Unlike ASIO and the AFP, Signals Directorate has acquired a reputation for efficiency and attracting smart operators.
Dr Mark Rix from the University of Wollongong puts it thus:
“My view is that Dutton isn’t so much working around security bureaucracies over which he is able to exercise little control. He’s more likely working around his colleagues in the Cabinet. The expansion of these powers should be seen rather as an attempt to provide ASD with comparable powers to those enjoyed by ASIO, and perhaps as an attempt by Uber-Minister Dutton to work around or out-manoeuvre the Attorney-General who oversees ASIO by lavishing the same powers on ASD over which he exercises greater control. It’s just the latest instalment in the inexorable expansion of the Australian surveillance state.”
The gifting of too much power into too few hands holds many perils for Australia’s democratic experiment.
The creation of a parallel secret police force holds a clear and present danger. Tyranny expands to fill all available space.
Australian society is sick, an illness caused by years of poor governance and contempt for the views of the general public. The country has never been more divided. The increasing resort to surveillance as an instrument of social control is proof, pure and simple.
Barrister Michael Tubb’s, who represented people whose careers had been damaged by the agency, argues in his book ASIO: The Enemy Within that political leaders have surreptitiously created an atmosphere of fear within our society. The power and reach of ASIO has increased until it has effectively become a huge national network of secret political police that spies on political parties, unions, community organisations and individuals.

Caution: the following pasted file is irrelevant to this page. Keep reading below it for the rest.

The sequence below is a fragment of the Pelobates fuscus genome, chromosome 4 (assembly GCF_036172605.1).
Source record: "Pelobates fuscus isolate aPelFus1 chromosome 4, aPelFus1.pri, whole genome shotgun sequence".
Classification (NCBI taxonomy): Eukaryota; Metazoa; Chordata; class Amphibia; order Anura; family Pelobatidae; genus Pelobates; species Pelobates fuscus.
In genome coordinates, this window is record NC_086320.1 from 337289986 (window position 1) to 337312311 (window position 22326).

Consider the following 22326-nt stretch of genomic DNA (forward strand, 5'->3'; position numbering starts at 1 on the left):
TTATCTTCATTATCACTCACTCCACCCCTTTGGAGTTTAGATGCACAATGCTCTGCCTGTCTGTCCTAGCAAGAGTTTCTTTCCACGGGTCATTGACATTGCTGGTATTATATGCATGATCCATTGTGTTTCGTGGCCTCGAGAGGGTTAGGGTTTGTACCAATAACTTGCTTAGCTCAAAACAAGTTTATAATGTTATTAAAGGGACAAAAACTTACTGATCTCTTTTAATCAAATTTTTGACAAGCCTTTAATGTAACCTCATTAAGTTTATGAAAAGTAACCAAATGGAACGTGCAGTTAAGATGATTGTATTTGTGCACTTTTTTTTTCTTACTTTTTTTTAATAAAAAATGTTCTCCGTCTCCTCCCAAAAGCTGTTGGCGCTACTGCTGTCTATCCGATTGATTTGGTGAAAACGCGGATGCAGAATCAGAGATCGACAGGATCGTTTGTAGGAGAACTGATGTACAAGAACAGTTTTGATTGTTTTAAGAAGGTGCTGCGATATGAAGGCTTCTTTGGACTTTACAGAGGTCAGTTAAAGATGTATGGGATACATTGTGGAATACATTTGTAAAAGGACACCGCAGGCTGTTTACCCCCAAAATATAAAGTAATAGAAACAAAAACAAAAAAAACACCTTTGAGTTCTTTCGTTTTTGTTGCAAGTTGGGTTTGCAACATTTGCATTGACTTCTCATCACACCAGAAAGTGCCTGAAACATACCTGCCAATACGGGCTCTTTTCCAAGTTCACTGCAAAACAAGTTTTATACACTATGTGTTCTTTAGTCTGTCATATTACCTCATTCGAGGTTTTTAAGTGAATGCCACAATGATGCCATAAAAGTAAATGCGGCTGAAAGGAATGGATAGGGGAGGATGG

ASIO is a right wing political organisation, and part of a still growing fifth column criminal conspiracy against the political freedoms and rights we consider sacrosanct. The conspiracy was started many decades ago by fearful right wing vested interests worried at the influence, directly after World War II, of the political ideas and values of the centre and left with and across the broad political movement. It was a conspiracy against the public and its democratic processes, rights and freedoms.
No sooner had the Cold War withered away than our government imposed its rhetorical ‘war on terrorism’, and with it, its attack on our freedoms and rights.
As the years roll on, many more laws have been passed which both individually and synergistically lessen the exercise of our individual free will. At first, every conceivable thing in public life was gradually regulated, so that only in our private lives could we generally feel free. Today, even that freedom has been taken away.
Tubbs’ warnings evoke images of the Stasi, the feared East German Secret Police and the most extreme example of a surveillance state to date. As emerged after the fall of the Berlin Wall, this was a society where everybody spied on everybody, father against son, neighbour against neighbour, colleague against colleague.
Bathrooms and confessionals, all were bugged. Nothing was sacred.
Is this the Australia we want to create?
Tomorrow: Section Three: The future has arrived.
John Stapleton worked for more than 20 years as a staff reporter on The Australian and The Sydney Morning Herald.
A collection of his journalism is being constructed here.